The MICHELIN Guide Hong Kong Macau Star selection was announced on January 19, together with new Bib Gourmands this year. The 2022 edition highlights a total of 86 starred-restaurants in Hong Kong and Macau, among which 11 restaurants—two new 2-Star restaurants and nine new 1-Star restaurants—have received new distinctions.
From colourful Latin American fare to refined Indian street food, read on to find out what impressed the MICHELIN inspectors.
New 2-Star Restaurants
What the inspectors say: The chic, minimalist establishment presents elegant Italian classics, which are meticulously prepared to bring out the natural flavours of the quality ingredients. House-made artisanal pasta is their main draw, while the degustation menu glorifies seasonal produce.
What the inspectors say: Tucked away in a corner of the shopping mall, this elegant Cantonese restaurant offers both great food and a breath-taking harbour view. The kitchen team carefully picks top-notch ingredients and prepares authentic Cantonese specialties that demonstrate their solid skills.
What the inspectors say: Belon moved to this current spot in 2021 to sport more drama and sophistication. The menu offers signature dishes, alongside reimagined crowd-pleasers and novel creations rooted in French techniques and made with the best seasonal produce.
What the inspectors say: ‘Hansik’ means Korean food and ‘goo’ refers to Chef Mingoo Kang. But ‘sikgoo’ also means family, resonating with its home-style food meant for sharing. An array of creative courses inspired by a wide range of Korean cooking form the backbone of the tasting menu; some all-time favourites are reinterpreted with a new perspective along with the restaurant’s relocation.
What the inspectors say: Regardless of the relocation, top-notch ingredients flown in daily from Hokkaido and France as always. But the theatrical cooking now happens in a much bigger room, and one would be able to find a wine list with a lot more choices.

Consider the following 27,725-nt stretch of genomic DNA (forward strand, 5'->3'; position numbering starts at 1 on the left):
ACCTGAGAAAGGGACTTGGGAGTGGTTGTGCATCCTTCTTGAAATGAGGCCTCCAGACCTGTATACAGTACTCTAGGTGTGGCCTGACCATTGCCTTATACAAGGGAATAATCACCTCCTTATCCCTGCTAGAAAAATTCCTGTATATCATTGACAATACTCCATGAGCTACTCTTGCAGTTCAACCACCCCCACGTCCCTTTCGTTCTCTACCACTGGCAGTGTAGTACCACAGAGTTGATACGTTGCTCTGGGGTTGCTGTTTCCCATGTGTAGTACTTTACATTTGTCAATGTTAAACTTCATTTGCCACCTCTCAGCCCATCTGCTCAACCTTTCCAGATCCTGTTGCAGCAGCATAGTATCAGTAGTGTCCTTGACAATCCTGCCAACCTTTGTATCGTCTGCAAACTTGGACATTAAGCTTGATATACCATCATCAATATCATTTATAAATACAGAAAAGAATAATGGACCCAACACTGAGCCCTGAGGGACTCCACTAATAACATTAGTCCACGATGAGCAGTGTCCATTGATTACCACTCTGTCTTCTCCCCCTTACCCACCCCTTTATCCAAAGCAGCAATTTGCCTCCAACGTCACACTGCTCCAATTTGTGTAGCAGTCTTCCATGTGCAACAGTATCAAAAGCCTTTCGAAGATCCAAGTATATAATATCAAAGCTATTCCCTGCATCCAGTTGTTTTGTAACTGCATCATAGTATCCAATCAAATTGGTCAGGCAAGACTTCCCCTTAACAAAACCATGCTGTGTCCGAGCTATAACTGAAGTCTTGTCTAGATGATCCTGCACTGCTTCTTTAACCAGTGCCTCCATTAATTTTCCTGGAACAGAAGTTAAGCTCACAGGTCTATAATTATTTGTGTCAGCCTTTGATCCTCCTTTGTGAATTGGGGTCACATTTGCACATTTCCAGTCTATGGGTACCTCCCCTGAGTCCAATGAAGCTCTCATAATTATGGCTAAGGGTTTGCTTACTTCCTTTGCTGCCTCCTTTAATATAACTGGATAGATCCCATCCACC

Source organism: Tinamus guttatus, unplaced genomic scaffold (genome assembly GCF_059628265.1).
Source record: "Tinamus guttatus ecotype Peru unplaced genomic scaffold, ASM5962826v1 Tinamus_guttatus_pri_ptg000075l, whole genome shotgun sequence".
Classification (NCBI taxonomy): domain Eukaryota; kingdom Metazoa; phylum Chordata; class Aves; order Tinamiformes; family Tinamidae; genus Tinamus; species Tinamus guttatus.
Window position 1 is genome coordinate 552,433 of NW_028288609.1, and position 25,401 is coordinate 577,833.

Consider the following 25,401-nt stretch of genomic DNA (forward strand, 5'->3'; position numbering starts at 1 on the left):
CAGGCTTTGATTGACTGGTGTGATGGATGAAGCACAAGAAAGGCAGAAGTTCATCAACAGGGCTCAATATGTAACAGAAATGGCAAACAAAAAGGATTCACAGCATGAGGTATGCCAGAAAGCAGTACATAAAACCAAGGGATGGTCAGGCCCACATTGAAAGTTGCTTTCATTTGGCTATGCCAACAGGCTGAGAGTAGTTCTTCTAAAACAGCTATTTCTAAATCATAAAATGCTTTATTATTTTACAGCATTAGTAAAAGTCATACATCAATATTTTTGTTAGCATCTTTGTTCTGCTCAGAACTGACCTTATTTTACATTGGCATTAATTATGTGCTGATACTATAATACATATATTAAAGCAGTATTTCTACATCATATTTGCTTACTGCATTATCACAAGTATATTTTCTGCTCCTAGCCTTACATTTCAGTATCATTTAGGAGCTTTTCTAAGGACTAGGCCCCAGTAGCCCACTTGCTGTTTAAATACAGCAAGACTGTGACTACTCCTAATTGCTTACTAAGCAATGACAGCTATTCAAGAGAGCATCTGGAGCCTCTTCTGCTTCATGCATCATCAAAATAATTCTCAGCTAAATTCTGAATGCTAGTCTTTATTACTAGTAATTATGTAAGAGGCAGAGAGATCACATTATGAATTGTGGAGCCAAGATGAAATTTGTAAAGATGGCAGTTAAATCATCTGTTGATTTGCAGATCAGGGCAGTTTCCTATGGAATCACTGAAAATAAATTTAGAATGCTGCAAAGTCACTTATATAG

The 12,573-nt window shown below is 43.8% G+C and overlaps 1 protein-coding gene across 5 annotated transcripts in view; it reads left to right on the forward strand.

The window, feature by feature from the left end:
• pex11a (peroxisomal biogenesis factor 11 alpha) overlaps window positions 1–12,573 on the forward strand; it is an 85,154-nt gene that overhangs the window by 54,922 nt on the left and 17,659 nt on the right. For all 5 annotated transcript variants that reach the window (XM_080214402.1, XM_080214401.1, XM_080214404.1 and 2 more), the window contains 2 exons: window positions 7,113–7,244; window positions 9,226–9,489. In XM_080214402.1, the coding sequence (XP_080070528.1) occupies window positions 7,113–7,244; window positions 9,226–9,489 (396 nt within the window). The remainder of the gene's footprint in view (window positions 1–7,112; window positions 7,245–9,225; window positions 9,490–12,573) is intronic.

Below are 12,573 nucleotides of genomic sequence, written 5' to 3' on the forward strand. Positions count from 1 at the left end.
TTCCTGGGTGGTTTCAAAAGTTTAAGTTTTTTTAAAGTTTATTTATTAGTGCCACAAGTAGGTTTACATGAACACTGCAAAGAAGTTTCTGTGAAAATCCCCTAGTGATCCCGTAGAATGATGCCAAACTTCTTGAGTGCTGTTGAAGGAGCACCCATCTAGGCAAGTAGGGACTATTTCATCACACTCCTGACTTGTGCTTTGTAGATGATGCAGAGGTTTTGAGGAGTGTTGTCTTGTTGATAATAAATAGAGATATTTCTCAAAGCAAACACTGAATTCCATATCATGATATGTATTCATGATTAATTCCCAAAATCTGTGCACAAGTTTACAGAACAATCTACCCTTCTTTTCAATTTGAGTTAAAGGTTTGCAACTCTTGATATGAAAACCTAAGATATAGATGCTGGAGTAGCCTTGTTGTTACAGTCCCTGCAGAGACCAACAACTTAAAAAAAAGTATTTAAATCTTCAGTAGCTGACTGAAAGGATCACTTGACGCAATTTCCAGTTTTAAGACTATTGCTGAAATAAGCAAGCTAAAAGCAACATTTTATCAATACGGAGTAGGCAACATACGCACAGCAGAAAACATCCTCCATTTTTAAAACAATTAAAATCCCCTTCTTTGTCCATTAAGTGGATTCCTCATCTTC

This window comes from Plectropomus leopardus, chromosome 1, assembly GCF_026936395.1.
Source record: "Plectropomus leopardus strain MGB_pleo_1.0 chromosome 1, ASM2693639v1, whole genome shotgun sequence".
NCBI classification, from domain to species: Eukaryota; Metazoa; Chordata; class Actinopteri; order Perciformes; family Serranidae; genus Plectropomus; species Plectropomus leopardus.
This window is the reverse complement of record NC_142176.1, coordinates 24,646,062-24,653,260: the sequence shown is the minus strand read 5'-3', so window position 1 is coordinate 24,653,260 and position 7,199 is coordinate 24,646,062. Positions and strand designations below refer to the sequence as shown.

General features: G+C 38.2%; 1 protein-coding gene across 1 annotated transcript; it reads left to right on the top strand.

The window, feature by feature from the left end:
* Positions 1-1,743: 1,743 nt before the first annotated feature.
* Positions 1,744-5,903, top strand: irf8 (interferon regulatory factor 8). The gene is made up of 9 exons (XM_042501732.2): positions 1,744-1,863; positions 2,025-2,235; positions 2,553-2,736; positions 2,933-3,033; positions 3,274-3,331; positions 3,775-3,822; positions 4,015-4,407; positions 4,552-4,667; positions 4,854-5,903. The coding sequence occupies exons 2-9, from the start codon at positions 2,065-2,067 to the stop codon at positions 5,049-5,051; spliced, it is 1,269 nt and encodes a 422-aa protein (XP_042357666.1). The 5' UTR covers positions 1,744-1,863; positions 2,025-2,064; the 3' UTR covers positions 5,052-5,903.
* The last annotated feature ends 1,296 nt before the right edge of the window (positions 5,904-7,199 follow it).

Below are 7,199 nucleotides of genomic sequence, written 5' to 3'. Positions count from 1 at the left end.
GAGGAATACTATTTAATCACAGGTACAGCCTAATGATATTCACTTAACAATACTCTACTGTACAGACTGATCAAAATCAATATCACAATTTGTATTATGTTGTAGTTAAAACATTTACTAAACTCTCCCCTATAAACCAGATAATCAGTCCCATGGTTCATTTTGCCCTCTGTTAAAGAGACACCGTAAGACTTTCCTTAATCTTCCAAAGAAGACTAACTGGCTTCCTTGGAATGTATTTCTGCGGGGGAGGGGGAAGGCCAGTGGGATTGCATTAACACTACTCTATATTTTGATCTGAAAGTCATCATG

What the inspectors say: Having moved to a new location has not deterred gourmands from flocking here, as the kitchen team remains the same, and rest assured that the fish, mostly wild-caught in Japan, is as good as always.
What the inspectors say: Whey serves a tasting menu comprising modern European dishes with influences from the head chef’s origin, Singapore. The food also consists of traces of his travel and work experiences across Asia, and childhood memories.
What the inspectors say: ‘Chaat’ means ‘to lick’ in Hindi, the name has already primed gourmand’s brain for an exceptional journey for their taste buds. The menu covers an array of classics from all over India, re-imagined with finesse and acumen.
What the inspectors say: Mono serves a tasting menu that reinterprets Latin American cuisine while paying homage to the chef’s culinary roots. Colourful dishes not only appeal to the eye but deliver bold flavours reminiscent of the vibrancy of the continent’s culture.
What the inspectors say: The name refers to the owner – the seventh son who learned his culinary skills from his father from the age of 14. The shop itself is always busy as regulars cannot get enough of its Cantonese classics, which are impeccably made and exude great flavours.
What the inspectors say: The first outpost of this Shanghai-based brand in Hong Kong. Fish from the East China Sea and local produce are used to create authentic Ningbo flavours, and most signatures from the parent branch are available here.
Read the official announcement of the MICHELIN Guide Hong Kong Macau 2021 here
Hero image: Raj Kachori from Chaat (Courtesy of Chaat)